Whenever possible, The Matrix like to eschew conventional recording studios in favor of working in rented houses, where they set up their Pro Tools rigs (they have four) and synths. Their work with Lavigne took place in a comfortable house — dubbed Decoy Studios — in an L.A. suburb known as Valley Village. “It works out great,” Spock says, “because vocalists come in and they're very relaxed. They don't even realize that when they get on the mic, it's probably going to be on the record. With Avril, I think she thought she was cutting the demo of a song. The comfort level is very high working this way, and she's not standing in a $2,500-a-day studio and thinking, ‘Oh, my God, there's the engineer and this million-dollar board, and I've gotta sing this right 'cause it's going on the record!’ She came in, she was really relaxed, and she nailed it. ‘Okay, Avril, that sounds good.’ ‘It does? Cool!’”
Though he generally likes to do as much work as he can within his Pro Tools system and using native plug-ins — including compression and EQ — Spock also admits to a fondness for some vintage gear. “I'm a big advocate of recording to Neve 1272s,” he says. “All of the guitars on ‘Complicated’ are through those. When I did the vocals, I was trying a Manley Voxbox at the time, and I really fell in love with it and wanted to use it on a few things. But I felt Avril sounded best through the 1272 and the Distressor. There was something in her voice that was malleable with the track going that way.” Spock adds, “I'm also heavily into Apogee AD8000 [A/D converters]. They add so much depth to a recording. To me, it's like night and day.”
Lavigne was set up in a wood-paneled room that had padding on three of the four walls and sang complete takes against the largely finished instrumental tracks through a Neumann U87. She generally sang five or six takes of each song, “and probably 90 percent of what was finally used came from the first or second takes,” Spock says. The Matrix contributed some backing vocals, though more often than not, the shimmering blend is dominated by Lavigne herself — or so it seems.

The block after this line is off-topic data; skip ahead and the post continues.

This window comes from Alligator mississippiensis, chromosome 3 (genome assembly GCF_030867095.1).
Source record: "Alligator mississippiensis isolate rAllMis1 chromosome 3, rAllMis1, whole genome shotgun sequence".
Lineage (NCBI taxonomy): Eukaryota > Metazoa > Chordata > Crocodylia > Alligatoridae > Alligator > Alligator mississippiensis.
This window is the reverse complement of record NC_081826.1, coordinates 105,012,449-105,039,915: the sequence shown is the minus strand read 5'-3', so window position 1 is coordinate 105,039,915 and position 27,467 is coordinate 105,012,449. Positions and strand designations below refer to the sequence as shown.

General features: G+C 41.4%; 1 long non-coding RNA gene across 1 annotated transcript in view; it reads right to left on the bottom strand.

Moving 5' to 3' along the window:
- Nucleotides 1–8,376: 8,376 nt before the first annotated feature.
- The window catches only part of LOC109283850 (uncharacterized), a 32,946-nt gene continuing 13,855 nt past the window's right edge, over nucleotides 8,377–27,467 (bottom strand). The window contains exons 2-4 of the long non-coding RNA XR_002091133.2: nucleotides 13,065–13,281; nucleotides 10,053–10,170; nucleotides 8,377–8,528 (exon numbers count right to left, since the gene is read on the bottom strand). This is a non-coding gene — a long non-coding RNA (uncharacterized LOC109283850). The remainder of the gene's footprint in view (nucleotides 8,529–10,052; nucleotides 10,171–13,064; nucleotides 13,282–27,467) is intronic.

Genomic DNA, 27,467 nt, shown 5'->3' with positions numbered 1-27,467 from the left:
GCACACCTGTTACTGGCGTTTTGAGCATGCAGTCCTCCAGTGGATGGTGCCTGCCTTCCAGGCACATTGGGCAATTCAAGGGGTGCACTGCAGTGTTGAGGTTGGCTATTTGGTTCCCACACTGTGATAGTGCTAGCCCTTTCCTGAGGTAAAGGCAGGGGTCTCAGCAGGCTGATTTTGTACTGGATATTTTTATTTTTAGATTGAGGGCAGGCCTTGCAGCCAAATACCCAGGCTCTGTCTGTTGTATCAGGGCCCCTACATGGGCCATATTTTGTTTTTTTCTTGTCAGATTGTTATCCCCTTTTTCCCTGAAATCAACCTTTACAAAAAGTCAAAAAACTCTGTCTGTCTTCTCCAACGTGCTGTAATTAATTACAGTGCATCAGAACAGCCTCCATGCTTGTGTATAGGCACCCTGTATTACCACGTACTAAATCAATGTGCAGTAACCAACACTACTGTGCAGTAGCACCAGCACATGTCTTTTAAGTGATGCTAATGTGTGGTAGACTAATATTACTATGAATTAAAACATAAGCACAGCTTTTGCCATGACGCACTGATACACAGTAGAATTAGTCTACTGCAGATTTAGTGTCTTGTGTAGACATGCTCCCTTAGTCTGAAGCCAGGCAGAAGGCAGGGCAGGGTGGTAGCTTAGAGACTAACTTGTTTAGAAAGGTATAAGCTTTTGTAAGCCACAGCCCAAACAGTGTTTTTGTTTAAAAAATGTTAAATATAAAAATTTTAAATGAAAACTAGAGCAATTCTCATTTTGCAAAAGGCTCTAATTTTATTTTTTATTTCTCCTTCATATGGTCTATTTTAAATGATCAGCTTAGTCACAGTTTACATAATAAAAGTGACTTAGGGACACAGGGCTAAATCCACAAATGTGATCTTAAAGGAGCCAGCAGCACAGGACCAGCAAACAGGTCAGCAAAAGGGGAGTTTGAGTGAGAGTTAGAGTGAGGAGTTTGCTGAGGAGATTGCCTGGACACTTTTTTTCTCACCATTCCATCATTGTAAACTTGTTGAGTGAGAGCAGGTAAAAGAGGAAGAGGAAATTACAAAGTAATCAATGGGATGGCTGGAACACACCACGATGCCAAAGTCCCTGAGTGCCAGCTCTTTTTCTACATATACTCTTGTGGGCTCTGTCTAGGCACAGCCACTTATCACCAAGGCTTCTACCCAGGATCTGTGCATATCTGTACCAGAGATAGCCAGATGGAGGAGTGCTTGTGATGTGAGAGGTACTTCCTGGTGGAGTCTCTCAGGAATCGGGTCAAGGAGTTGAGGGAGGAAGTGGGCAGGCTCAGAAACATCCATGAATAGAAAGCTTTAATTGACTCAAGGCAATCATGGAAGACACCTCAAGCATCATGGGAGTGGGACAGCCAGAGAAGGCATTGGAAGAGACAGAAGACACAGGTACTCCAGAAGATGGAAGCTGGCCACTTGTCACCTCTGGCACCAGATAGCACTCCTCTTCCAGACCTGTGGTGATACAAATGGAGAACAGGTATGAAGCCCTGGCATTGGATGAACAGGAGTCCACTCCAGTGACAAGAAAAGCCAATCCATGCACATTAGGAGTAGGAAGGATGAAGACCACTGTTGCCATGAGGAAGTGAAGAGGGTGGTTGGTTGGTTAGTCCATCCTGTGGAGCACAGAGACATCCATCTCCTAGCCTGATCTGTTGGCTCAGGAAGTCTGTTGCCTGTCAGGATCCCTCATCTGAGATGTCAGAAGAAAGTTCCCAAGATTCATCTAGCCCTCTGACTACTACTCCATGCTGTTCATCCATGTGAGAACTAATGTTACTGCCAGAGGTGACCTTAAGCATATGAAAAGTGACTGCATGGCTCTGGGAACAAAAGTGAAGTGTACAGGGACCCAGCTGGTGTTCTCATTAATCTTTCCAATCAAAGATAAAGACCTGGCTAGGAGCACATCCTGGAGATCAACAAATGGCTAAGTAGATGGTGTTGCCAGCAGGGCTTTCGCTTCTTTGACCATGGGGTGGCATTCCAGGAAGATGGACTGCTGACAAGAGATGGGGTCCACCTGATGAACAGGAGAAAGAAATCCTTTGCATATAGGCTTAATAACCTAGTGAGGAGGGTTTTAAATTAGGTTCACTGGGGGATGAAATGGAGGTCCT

“She's such a talent,” Spock says. “Sometimes you need to really layer things to make someone sound good, but when you work with Avril, who has this amazing voice, if you want to thicken it out in the chorus, what I usually do is group the backgrounds together and EQ the hell out of them to exactly that one frequency that will add a little depth to the lead vocal without getting in the way, so you feel it but don't hear it. There's maybe three-part harmony on the chorus, but when you listen to it, it just sounds like her. I recorded Lauren [Christy] in the background in places, and there might be Graham [Edwards] and myself on a lower part, but heavily EQ'd. I took the group and used Filterbank — you dial in whatever frequency you want, so I EQ it really tight, so what I'm doing is pulling out specific frequencies that Avril has and just building in bits of low end and bits of high midrange to get the depth that I need in the vocals.”
Spock concludes, “The more talent somebody has, the easier they are to work with usually, especially singers. And the less talented they are, the more insecure they are. ‘The mics aren't right.’ ‘The headphones sound weird.’ You get a lot of that from insecure singers. That's something you have to deal with being a producer. And, fortunately, I didn't have to with Avril. She was really great, really enthusiastic.”
Duncan Sheik's Daylight
Engineer: Michael Tudor
Duncan Sheik is a difficult artist to classify. The New York-based singer/songwriter specializes in an elegant, intelligent, introspective pop that straddles folk, rock and even alternative styles, sometimes all within the same song. His aesthetic was no doubt affected by his early '90s work with producer Rupert Hine. Sheik's newest album, Daylight, finds him working with producer Patrick Leonard, and that turns out to be a good match, too; he's retained the tasteful rock backings and occasional lush orchestrations but added all sorts of interesting sonic and electronic touches. Sheik's vocals — smooth but with a hint of sandpaper in places — are always out front; Leonard understands that Sheik's singing carries the album and defines his persona. The thoughtful and imaginative final mix was by veteran producer/engineer Kevin Killen, so it was quite a team effort all around.